Course Hero. "Cannery Row Study Guide." Course Hero. 9 Mar. 2018. Web. 20 Jan. 2019. <https://www.coursehero.com/lit/Cannery-Row/>.
Course Hero. (2018, March 9). Cannery Row Study Guide. In Course Hero. Retrieved January 20, 2019, from https://www.coursehero.com/lit/Cannery-Row/
(Course Hero, 2018)
Course Hero. "Cannery Row Study Guide." March 9, 2018. Accessed January 20, 2019. https://www.coursehero.com/lit/Cannery-Row/.
Course Hero, "Cannery Row Study Guide," March 9, 2018, accessed January 20, 2019, https://www.coursehero.com/lit/Cannery-Row/.
Every evening an "old Chinaman" can be seen walking down the hillside to the beach, carrying a basket. His steps make a flopping sound because of the loose sole on one of his shoes. He disappears beyond the pier to reemerge at dawn with a dripping basket, which he carries back up the hill and out of sight.
A 10-year-old boy named Andy feels compelled to taunt the man with a racist song. When the old man turns to look at the boy, the old man turns into a giant brown eye. The boy sees in the eye a desolate country with no people, only gopher-like animals in front of oddly shaped mountains. The view makes the boy feel afraid because "there wasn't anybody at all in the world and he was left."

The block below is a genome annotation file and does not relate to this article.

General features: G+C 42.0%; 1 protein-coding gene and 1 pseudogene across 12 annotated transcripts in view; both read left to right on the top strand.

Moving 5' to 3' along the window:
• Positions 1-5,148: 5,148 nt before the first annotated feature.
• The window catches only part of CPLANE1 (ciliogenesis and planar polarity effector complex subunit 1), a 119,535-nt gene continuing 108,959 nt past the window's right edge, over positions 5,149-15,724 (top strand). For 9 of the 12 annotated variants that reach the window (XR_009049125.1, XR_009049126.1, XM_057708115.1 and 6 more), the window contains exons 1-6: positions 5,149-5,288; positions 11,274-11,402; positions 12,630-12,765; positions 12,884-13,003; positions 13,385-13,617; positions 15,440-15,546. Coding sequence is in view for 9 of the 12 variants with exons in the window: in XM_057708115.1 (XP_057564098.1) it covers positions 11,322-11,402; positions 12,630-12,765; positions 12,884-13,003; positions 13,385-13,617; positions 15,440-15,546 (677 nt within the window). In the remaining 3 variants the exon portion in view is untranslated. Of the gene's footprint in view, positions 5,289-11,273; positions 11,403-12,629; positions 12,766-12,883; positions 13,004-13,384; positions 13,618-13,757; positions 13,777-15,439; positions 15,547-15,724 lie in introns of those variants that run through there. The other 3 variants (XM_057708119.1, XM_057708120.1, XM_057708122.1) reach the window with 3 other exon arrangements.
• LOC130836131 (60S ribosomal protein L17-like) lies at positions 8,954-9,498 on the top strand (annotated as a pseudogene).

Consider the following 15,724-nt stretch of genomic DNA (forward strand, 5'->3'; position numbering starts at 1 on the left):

Chapter 4 is the first true interchapter—"An intervening or inserted chapter"—in the novel. It includes none of the main characters and its episode does not directly relate to the plot, but it contributes thematically to the novel. Both the Chinaman and the boy's vision return to the theme of isolation. The "old Chinaman" clearly lives if not on Cannery Row, then very close by. He can be seen walking in the area every day, yet no one knows who he is. He is not a part of the community. He is isolated from those around him. The boy's vision is one of a barren world, devoid of people, except for him. The glimpse of his own isolation scares him.
Readers will note the racist song the boy sings to taunt the old man, as well as the author's chosen name for the character. "Chinaman" is certainly not an appropriate way to refer to people of Asian descent, but the name and song serve as a reminder that racism was very much present even in books considered part of the American literary canon.